The final step is to total the annual base wages for all authorized positions. Once the sum of the annual base wages for all authorized positions is calculated, municipal employers must multiply that amount (the total the annual base wages for all authorized positions) by the consumer price index change, which will be published by the WERC, as necessary.

    For purposes of collective bargaining agreements beginning on July 1, 2011, that amount is 1.64 percent. For purposes of collective bargaining agreements beginning on July 1, 2012, that amount is 3.16 percent. The resulting dollar amount is the maximum amount subject to collective bargaining.

    Distribution of total base wage

    Section ERC 90.02(4) explains that the phrase “subject to collective bargaining” includes both the dollar amount and the distribution thereof to employees in the bargaining unit. As a result, municipal employers have an obligation to negotiate with the union over the total amount available for distribution, as well as the manner in which the amount is distributed at the bargaining table.

    The method for distributing the total base wage increase is not set forth in the rules.

    As such, there are many different ways in which the total base wage increase may be distributed among the staff. For example, the amount could be distributed equally among the existing employees, the amount could be distributed in favor of more highly paid employees, or the amount could be used to bolster the salaries provided to recently hired staff.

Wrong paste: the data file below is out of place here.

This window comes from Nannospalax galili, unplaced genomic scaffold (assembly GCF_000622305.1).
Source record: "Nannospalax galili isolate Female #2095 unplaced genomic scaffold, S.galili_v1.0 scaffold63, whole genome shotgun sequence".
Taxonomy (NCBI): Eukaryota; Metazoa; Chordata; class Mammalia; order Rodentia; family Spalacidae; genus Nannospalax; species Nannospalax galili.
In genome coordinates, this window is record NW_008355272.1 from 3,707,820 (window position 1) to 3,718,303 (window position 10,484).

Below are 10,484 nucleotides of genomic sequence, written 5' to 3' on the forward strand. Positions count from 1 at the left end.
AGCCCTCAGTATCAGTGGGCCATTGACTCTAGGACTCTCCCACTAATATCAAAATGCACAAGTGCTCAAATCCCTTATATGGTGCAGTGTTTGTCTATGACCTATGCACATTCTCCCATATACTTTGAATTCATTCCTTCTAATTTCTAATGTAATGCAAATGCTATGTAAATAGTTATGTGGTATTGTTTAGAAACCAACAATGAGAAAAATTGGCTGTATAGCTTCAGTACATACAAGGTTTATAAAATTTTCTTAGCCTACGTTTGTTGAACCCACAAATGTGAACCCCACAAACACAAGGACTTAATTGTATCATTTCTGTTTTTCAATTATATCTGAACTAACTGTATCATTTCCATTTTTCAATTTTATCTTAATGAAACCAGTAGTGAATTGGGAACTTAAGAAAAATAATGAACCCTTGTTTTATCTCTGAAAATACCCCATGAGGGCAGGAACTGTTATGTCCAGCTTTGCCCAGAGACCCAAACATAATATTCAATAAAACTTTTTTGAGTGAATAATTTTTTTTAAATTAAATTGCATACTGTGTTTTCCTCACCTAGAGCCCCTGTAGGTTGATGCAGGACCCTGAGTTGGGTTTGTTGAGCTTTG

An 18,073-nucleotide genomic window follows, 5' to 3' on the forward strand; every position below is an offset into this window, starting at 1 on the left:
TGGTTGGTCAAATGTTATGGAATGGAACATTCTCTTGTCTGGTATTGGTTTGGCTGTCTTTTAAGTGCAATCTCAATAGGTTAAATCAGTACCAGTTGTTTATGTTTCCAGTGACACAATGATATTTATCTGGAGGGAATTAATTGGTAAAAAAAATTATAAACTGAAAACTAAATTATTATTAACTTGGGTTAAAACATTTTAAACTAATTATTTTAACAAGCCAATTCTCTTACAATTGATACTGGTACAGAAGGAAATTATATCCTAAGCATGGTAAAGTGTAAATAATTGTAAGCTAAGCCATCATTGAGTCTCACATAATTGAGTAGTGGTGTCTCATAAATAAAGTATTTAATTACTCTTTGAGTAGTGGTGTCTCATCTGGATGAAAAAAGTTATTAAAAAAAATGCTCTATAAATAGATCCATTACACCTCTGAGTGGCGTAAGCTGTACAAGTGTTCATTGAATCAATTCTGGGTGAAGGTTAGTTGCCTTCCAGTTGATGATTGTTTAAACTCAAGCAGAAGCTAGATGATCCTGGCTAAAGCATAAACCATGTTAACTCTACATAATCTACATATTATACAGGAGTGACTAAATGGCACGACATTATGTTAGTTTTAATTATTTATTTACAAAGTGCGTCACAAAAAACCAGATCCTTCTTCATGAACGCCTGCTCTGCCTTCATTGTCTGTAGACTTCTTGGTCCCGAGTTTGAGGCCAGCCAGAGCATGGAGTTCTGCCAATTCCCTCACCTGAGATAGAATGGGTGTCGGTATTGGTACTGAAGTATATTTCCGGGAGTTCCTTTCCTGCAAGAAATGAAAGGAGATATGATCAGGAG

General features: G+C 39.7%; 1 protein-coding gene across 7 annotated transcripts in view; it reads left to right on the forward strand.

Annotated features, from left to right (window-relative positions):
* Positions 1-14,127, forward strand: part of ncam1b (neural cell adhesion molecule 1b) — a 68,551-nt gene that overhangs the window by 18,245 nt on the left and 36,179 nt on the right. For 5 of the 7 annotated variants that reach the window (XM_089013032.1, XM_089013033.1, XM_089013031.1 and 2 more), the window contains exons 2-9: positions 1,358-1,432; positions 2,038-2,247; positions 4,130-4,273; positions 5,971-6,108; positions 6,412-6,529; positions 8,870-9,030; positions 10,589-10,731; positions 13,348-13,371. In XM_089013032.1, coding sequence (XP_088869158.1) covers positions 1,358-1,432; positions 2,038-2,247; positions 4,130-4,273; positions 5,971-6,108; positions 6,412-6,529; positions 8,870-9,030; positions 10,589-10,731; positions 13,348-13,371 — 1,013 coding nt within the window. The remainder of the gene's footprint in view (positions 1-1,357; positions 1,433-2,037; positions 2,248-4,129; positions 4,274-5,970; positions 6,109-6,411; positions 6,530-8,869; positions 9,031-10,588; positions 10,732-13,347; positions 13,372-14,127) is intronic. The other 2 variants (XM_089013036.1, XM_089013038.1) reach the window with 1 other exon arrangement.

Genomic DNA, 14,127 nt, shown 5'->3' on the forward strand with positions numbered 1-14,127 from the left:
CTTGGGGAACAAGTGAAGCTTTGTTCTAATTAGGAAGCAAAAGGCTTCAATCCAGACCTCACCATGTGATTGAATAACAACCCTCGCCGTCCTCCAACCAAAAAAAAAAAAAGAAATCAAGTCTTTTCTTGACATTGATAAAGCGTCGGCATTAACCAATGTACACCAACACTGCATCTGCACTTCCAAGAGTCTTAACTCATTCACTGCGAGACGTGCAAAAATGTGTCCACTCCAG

The difficulty with evaluating distribution issues and proposals, however, lies in the fact that the statute the rule is based upon excludes matters such as pay schedules, merit pay, or performance pay from the definition of “total base wages.”

    Consequently, a number of factors that might ordinarily be used to decide how available dollars are distributed are not appropriate subjects of bargaining. Wis. Stat. § 111.70(4)(mb)1.

    When the parties reach a voluntary agreement, the collective bargaining agreement will be reduced to writing. The final document will set forth the total base wage increase for the contract period and the manner in which the increase will be distributed among the bargaining unit positions.